- The Washington Times - Wednesday, April 30, 2008

The Federal Reserve this afternoon nudged interest rates a quarter-point lower and signaled that it will suspend its rate-cutting campaign, only hours after the government reported that economic growth continued to inch ahead in the first three months of the year.

The central bank has been slashing interest rates since August out of concern that the economy could be falling into a recession. Economists said a Commerce Department report showing that the economy posted 0.6 percent growth for a second straight quarter was consistent with either a shallow recession or sharp economic slowdown which could continue through the first half of the year.

But while the outlook for growth remains clouded, the Fed indicated that it is now equally concerned about a flare-up in inflation to over 4 percent this year — a worry that may prevent further rate cuts unless the economy significantly worsens.

Consumers led the slowdown in growth in the first quarter, cutting back on spending on everything but necessary services like heating their homes during the winter quarter. Consumer spending posted an anemic growth rate of 1 percent, down from 2.3 percent in the fourth quarter.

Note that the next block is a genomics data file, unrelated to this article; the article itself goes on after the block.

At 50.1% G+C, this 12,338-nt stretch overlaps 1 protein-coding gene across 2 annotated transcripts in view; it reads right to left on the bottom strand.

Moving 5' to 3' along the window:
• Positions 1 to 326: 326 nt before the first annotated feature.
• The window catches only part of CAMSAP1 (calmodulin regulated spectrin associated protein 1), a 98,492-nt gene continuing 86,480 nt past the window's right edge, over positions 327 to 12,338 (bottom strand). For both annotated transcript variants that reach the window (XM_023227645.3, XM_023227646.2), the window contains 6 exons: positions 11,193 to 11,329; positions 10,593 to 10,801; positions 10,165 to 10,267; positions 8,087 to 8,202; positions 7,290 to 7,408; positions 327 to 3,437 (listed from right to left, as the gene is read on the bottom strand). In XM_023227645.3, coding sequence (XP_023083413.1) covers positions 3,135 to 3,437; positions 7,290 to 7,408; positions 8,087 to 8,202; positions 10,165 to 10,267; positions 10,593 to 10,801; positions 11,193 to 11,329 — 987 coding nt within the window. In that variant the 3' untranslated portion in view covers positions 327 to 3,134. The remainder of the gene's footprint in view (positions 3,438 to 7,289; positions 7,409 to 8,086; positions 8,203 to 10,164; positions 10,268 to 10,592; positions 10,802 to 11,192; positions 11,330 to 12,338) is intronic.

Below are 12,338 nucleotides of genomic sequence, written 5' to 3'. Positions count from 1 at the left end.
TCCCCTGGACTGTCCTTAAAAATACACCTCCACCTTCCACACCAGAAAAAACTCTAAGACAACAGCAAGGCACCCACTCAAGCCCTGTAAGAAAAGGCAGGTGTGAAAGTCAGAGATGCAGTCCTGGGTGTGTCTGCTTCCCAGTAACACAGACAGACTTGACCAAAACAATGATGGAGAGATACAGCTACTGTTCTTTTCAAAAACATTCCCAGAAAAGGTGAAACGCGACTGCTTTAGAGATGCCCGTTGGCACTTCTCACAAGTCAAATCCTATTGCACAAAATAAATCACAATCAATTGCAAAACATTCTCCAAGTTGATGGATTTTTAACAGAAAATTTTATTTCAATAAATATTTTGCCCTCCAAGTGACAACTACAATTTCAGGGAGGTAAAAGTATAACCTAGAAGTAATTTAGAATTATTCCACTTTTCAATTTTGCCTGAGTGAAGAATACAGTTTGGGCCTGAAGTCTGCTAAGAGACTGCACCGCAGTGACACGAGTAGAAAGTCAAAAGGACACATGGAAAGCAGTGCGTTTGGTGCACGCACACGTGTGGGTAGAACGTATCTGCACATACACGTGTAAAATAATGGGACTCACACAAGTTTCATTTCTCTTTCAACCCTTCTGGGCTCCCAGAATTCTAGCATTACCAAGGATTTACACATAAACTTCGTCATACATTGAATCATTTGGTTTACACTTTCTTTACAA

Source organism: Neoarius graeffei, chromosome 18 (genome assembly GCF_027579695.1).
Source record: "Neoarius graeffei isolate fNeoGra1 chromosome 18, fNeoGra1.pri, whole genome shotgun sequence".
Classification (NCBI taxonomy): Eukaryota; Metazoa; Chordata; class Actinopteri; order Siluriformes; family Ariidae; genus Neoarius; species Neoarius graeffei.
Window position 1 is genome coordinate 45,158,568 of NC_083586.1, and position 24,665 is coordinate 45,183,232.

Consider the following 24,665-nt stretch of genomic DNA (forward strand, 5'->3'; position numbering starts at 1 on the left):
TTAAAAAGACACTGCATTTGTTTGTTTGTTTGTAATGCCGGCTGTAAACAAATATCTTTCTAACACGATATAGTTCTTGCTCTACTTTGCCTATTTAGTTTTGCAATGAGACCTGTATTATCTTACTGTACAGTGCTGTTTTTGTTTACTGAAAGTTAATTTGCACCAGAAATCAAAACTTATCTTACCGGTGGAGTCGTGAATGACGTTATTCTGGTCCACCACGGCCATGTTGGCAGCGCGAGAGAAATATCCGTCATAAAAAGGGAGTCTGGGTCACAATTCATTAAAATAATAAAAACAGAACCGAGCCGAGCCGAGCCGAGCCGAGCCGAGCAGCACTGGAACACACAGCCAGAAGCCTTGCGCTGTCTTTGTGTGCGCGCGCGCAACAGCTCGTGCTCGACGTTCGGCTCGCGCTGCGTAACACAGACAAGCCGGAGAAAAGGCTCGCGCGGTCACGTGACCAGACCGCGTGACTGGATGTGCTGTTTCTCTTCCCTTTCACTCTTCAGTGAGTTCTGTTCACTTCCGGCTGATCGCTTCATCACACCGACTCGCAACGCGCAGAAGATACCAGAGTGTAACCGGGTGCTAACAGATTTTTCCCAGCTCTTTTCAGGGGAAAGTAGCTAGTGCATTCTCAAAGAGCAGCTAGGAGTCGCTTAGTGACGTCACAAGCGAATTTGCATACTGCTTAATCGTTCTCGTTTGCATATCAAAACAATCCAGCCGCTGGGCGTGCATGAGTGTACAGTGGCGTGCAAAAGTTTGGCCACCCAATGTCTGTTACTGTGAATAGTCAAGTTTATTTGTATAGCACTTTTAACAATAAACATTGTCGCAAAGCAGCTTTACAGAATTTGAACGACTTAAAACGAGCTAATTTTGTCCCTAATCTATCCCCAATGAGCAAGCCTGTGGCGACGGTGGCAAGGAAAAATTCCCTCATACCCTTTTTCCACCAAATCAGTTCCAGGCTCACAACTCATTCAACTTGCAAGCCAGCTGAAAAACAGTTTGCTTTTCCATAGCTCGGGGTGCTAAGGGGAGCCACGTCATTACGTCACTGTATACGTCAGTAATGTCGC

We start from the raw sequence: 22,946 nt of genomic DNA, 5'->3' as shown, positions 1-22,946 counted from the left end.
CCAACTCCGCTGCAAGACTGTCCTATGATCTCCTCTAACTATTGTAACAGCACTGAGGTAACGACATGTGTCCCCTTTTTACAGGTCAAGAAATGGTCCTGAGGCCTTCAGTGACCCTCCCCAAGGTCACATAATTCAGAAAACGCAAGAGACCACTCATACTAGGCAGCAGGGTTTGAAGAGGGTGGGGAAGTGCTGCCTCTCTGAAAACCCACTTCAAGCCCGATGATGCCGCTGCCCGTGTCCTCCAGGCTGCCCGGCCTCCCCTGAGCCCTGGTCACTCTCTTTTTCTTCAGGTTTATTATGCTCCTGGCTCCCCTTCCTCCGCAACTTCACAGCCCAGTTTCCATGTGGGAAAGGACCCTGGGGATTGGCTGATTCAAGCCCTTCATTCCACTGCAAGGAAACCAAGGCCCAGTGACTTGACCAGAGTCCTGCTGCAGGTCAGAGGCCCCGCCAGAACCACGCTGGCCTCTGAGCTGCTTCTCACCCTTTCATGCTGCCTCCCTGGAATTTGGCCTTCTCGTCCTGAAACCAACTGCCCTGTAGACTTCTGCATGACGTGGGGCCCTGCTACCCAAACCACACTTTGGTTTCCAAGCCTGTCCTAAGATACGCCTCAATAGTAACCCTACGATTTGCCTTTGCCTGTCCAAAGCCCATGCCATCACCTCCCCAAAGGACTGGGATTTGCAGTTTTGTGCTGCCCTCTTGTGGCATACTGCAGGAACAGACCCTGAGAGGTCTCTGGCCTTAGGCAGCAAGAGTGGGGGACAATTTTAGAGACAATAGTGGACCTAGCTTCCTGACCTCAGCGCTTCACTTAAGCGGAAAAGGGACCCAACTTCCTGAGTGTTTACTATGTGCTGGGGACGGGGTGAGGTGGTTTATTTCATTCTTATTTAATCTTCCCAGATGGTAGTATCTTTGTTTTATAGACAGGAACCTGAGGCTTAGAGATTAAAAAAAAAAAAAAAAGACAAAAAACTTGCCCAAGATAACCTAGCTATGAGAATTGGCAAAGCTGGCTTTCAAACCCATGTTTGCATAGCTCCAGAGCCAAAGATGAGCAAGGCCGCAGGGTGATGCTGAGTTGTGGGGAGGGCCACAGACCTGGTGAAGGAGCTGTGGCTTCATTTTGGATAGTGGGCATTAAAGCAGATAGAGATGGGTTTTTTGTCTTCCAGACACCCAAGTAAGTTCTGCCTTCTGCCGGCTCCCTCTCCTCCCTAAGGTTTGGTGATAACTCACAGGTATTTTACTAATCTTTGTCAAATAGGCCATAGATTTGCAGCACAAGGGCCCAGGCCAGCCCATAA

Without the small increase in consumer spending as well as an unexpected buildup of stocks at retailers who were caught unprepared for the consumer pullback, the economy likely would have shrunk during the quarter, economists said.

While a recession is commonly defined as two quarters of contraction in the economy, economists said the slight increase in growth seen in the last two quarters does not preclude the likelihood that the economy is in a shallow recession.

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    Officially, recessions are determined by an academic committee, the National Bureau of Economic Research in Boston, which gives greater weight to factors like employment and income declines. Both employment and incomes, adjusted for inflation, have been falling since the beginning of the year.

    In the first quarter, the build-up of unsold stocks alone accounted for a 0.8 percent increase in output, the department said. But economists said those inventories will have to be liquidated in the months ahead and will be a drag on growth later this year.

    The housing slump continued to be the biggest drag on the economy, with residential construction falling at a 27 percent rate in the first quarter — the worst performance yet in the sector’s two-year-long recession.

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